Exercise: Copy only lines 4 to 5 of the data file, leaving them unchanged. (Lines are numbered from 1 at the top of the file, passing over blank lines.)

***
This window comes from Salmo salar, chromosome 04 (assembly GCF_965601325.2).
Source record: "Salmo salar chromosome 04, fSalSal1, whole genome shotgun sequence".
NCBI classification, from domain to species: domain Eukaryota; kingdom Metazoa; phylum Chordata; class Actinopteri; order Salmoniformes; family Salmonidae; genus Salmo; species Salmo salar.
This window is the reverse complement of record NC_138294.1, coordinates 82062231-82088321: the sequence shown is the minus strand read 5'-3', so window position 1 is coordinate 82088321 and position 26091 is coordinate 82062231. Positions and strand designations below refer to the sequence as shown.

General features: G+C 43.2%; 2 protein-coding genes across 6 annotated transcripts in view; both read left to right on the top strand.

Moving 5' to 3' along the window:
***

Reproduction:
This window is the reverse complement of record NC_138294.1, coordinates 82062231-82088321: the sequence shown is the minus strand read 5'-3', so window position 1 is coordinate 82088321 and position 26091 is coordinate 82062231. Positions and strand designations below refer to the sequence as shown.

General features: G+C 43.2%; 2 protein-coding genes across 6 annotated transcripts in view; both read left to right on the top strand.